These spoons are reproductions of one, of memories from my grandmother’s farm. It was always held by the youngest child, passed down the eleven grandchildren and continues now through the next generation of great-grandchildren. The process of reproduction explores the phenomenological transcendence of vessels of memory. The true spectacle, the liberty and formlessness in its form and reproductions, foregrounding the the memory and experience that ultimately shape its portrait.
I bring to the table, a listening jug. Inspired by an old Victorian jug and Amazon’s ‘Alexa’ smart speaker this work was created by hand moulding and casting techniques, and brought alive with the addition of latex. The memory that this holds for me is a not only making the cast for the ear; having a new friend be a steady model but learning technical processes, and a found feeling of relaxed confidence in a new environment.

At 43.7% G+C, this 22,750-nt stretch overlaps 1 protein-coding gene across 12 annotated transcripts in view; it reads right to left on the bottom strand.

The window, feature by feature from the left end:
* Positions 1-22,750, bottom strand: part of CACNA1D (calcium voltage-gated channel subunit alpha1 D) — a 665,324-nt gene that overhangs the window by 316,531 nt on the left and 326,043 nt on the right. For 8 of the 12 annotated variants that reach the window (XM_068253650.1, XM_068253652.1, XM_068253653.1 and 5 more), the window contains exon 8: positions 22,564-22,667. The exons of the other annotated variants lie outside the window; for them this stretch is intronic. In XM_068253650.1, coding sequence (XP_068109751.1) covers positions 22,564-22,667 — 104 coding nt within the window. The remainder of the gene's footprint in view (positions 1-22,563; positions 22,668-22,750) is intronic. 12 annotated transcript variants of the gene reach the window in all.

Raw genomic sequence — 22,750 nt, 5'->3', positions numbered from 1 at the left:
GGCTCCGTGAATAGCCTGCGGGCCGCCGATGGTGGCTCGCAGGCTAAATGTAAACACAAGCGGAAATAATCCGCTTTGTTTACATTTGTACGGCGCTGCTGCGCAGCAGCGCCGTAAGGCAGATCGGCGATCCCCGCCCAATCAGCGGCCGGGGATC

What imagined memories can be evoked from the reproduction of an old item? How important are the collected objects around us for retaining memories?
Before I was born, my family went on a summer trip to Punta Cana, Dominican Republic. I grew up hearing about this trip and how amazing it was – all the crazy activities they did, the delicious food and drinks they had. Punta Cana became this magic place in my mind and the closer that I got to experience it were all the photographs that they took and this peculiar object. Like a secret in a bottle, this object contains all the memories that I didn’t experience. Bringing it to the table opens space for the object to contain a new meaning today and question – what is the true nature of memory?
One part water, one part flour, one part memories, Combine and cover loosely. Refresh daily for one week. Store in a cool, dry place. Use as a raising agent in baked goods and as a reminder of what has come to pass